Glowing Body Yoga and Healing Arts, 711 Irwin Street, Knoxville, September 2018
People and facets of the story of Glowing Body Yoga and Healing Arts intertwine and weave throughout a decade of serving north Knoxville. The business has shifted a bit over the years, grown and changed owners, but it remains dedicated to the well being of everyone served. Founded by Hollis Church, the business is now owned by Kelly Scott and Kimberly Lomonaco. I sat down with the two of them to talk about what led them and the business to they are today.
Kelly, originally from Greenville, South Carolina, first moved here twenty-five years ago. She became involved in the art scene, mounting an exhibition at a local gallery, while working with oil, sketching and charcoal. She also did jazz and modern dance. Her sister nudged her in the direction of yoga and she used Thai Yoga Massage to help with a shoulder problem and, “a seed was planted.”
Later when life threw her a few curves and she had to make decisions quickly about her future, she says, “It became clear to me to go to massage. I also knew I needed to move away.” She took her twelve-year-old daughter to Costa Rica and learned massage. She felt at home with Thai practice. After graduation, she returned home, but was determined to travel to Thailand to learn more about the practice, which she has done many times, now, and returns every year.
Kimberly had been her yoga teacher at Glowing Body before she left and the two maintained contact. She tried a table practice for a while, but began pushing Thai and people began loving it. Then she heard Tammy Kaousias, who’d bought Glowing Body from Hollis and owned it for several years, wanted to sell. Kimberly was considering purchasing it and Kelly cheered the possibility.
A week after learning of the possible sale, she woke up one morning, and texted Kim, “I don’t know if you would consider a partnership, but . . .” and it all began to come together.
Hollis had opened the business and put her creative spin to it. Tammy had solidified the business, putting systems in place, implementing teacher training and making it a viable business. It was time for a new era. Kelly says, “The change from the working side to working with the larger community has been a great experience and a platform to keep growing . . . we envision it as a community center for healing and focus.”
Kimberly moved to Knoxville in 2008 to pursue an MS in Speech Language Pathology. She already practiced yoga and her teacher in Boone (she attended Appalachian State) mentioned the studio was to open, soon, in Knoxville. She couldn’t find it at first, but found it in time to attend the Grand Opening.
She introduced herself to Hollis and said, “I want to work here.” Hollis surprised her when she said, “OK.” She sent in a resume the next day and by the day following that, was working behind the desk. She later proposed what she thinks may have been the first “donation,” class (pay what you want) at a full yoga studio in Knoxville. It was green-lighted and became a smashing success. The studio continues to offer Karma Classes in the same vein.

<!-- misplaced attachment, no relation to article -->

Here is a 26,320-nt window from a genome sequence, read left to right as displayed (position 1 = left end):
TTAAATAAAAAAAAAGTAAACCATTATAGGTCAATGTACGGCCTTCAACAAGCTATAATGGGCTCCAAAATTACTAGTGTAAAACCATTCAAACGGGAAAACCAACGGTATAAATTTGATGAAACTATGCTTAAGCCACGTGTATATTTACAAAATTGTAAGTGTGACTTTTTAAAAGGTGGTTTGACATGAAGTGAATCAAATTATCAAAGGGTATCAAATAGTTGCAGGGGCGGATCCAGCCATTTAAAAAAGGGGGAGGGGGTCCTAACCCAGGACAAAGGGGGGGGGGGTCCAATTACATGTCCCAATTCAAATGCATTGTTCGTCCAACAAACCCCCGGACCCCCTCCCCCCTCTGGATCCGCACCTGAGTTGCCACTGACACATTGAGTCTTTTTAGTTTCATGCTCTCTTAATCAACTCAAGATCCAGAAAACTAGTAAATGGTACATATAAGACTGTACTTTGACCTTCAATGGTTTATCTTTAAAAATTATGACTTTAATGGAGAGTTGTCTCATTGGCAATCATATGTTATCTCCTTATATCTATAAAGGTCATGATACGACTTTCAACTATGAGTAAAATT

She prioritized her time in the studio and became invested. She became manager during the changeover and, for a time, was the only employee. Throughout, she has continued practicing speech and language skills, currently working for UT Medical Center as an SLP. She says the two overlap, as she uses her communication skills and her strategies of identifying areas for improvement and breaking down the steps to get to the desired goal or outcome. Still, she says, it’s been a steep learning curve to be the owner.
Kelly says, “I feel like every day is a yoga practice. Not every day is perfect.” Kimberly added, “It has heightened our sense of wanting to live out our values and ideals. The heart of why we are doing this has spiritual significance.” She also points to another side: “The constant problem solving can be exhilarating.”
The business currently has about forty teachers and employees and is open seven days a week offering multi-style yoga and massage. Yoga has been more emphasized from the beginning and that continues to be true, though massage is gaining more of a share of what is offered. Kimberly will soon begin offering both as she completes her massage studies.
The emphasis throughout is on, “the therapeutic relationship.” They are looking for people who want to make massage and/or yoga a part of their ongoing life, not just an occasional treat (though they welcome that, as well). Walk-ins are welcome, but you’ll find reservations for massage online, where you may also select your therapist, if you have a preference. The website offers a good introduction to the offerings and the Facebook Page is a good place to see what’s happening.